Spyro remains as enjoyable, funny and silly today as it was 20 years ago, and that’s because it doesn’t try to be anything else other than what it is, a remaster of a beloved platform game. The Reignited Trilogy consists of the first three games, Spyro the Dragon, Spyro 2: Ripto’s Rage! and Spyro: Year of the Dragon, all together in one neat package for you to pick and choose from.

The main thing that makes the games in the Reignited Trilogy different from just playing the originals (other than the inherent game-play improvements that you get from going from a PlayStation 1 to either a PS4 or Xbox One) is also the thing that is most in your face: the graphics.  All the graphics and cinematic cutscenes have been completely overhauled and recreated, frame for frame, making Spyro look and feel exactly how I always imagined it.

This is one of the most beautiful and true to the original remasters I’ve ever played. While there is no denying how much this Spyro has changed from its original, there is also no denying how much has stayed the same. Spyro in the Reignited Trilogy is voiced by the original voice actor and all the music and sounds are just re-recorded versions of the originals, all the level layouts have remained EXACTLY as they once were and they’ve kept all the same spawn points for the enemies and items.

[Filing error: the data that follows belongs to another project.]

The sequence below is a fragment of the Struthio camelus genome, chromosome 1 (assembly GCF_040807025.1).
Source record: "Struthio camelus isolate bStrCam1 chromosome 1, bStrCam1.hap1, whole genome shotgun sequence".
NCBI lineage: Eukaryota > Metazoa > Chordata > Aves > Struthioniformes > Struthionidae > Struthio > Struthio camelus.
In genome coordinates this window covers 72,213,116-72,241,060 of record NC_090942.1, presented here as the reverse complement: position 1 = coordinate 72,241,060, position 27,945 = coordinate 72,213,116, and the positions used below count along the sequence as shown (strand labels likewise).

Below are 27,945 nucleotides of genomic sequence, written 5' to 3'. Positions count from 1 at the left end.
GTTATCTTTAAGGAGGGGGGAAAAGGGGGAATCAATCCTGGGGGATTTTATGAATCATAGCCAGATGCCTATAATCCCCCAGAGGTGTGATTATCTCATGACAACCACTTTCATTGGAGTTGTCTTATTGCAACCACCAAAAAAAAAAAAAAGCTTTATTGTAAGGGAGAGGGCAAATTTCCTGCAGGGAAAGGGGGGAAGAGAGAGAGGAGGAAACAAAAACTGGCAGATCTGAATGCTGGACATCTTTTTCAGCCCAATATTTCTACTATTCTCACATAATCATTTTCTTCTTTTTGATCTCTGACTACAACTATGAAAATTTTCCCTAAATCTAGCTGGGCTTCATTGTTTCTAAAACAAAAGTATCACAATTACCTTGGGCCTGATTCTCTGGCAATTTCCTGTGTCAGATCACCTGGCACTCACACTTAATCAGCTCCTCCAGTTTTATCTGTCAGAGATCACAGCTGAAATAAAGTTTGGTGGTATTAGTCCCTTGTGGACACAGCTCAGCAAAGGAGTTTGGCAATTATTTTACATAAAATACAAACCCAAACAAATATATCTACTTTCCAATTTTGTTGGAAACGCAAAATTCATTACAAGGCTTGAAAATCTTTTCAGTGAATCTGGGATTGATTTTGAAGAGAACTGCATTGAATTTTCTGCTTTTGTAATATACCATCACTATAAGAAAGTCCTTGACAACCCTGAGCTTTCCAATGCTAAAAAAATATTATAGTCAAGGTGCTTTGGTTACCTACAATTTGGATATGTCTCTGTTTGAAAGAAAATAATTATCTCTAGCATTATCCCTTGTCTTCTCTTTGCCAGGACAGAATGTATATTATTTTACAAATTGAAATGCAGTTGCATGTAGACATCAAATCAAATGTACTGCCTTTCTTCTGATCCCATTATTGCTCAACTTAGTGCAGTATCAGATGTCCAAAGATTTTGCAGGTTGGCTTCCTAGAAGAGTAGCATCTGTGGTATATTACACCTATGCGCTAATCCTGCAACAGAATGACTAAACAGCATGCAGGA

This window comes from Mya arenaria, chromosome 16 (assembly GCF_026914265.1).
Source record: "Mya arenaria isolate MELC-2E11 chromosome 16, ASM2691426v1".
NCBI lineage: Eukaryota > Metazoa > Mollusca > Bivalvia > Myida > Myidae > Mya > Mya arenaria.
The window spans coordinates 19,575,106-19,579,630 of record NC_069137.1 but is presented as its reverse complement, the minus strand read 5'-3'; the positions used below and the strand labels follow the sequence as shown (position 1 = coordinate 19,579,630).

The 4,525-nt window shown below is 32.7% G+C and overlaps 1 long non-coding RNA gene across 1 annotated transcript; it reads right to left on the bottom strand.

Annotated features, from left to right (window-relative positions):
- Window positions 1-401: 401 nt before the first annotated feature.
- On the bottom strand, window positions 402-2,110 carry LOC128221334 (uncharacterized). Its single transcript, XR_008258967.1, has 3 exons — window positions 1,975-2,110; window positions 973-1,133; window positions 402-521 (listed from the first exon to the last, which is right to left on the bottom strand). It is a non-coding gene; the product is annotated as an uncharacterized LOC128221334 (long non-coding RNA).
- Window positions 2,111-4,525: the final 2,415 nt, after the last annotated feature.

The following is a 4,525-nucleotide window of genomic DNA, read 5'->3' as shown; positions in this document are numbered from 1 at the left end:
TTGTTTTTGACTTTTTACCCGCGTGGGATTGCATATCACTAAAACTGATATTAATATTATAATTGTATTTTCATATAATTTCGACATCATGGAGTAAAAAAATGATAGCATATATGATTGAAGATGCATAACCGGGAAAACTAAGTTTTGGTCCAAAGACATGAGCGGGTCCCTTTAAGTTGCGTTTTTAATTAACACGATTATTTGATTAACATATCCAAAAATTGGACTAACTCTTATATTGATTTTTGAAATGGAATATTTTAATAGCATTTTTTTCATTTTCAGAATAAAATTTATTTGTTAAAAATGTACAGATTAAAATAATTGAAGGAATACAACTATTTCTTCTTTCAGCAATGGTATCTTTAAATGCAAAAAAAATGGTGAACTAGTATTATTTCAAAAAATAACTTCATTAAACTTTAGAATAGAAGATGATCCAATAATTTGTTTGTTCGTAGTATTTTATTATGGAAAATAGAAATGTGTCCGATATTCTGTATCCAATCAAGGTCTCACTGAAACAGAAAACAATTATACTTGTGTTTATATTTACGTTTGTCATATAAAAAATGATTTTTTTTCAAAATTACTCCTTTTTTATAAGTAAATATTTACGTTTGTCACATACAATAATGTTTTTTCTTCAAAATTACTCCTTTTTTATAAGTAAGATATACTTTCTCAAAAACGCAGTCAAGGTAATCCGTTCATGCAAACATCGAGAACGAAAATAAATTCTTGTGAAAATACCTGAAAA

This video shows you how close to the originals everything is, while still managing to look like a game worthy of the next gen consoles it’s played on.

After binge playing the game both on my own and with my mom, I can honestly say that this remaster has done Spyro of the past proud. With all the new improvements and updates to the game mechanics and controls, it doesn’t feel like you’re playing a game that belongs in the 90s, it feels like you’re playing something brand new and shiny.

I don’t often find myself wanting games to be redone, but lately I do find myself wanting games to go back to a time when things were simpler. Remember when you could just press a button and start playing a game with your baby cousins or your children or parents without first having to go through an hour “training” season just to teach them how to use the controls? For the first time in a long time that barrier didn’t exist between me and the non-gamers in my life when I put on Spyro, and that means there is this new chance for people who haven’t ever really played a proper game before to try it out and to fall in love with gaming like I did, 20 something years ago.

When it comes to this trilogy there’s a lot that I can write about and a lot I can say, but a game like this wasn’t made to be read about, it was made to be played and that’s exactly what you should do.

Being able to sit down on the floor at an event with Sam or just grabbing my mom and lying on the couch, being able to just pick up the controller and play, taking turns, laughing and joking with each other, is where the magic of this game really lies, not in the new and improved graphics and not in the new optimized gameplay experience, but in the moments that a game like this creates for you – that is what makes Spyro special.

Now I want to know from you, did you ever play any of the original Spyro games and what do you think of this one? Let me know in the comments below!

I'd love to chat to you some more.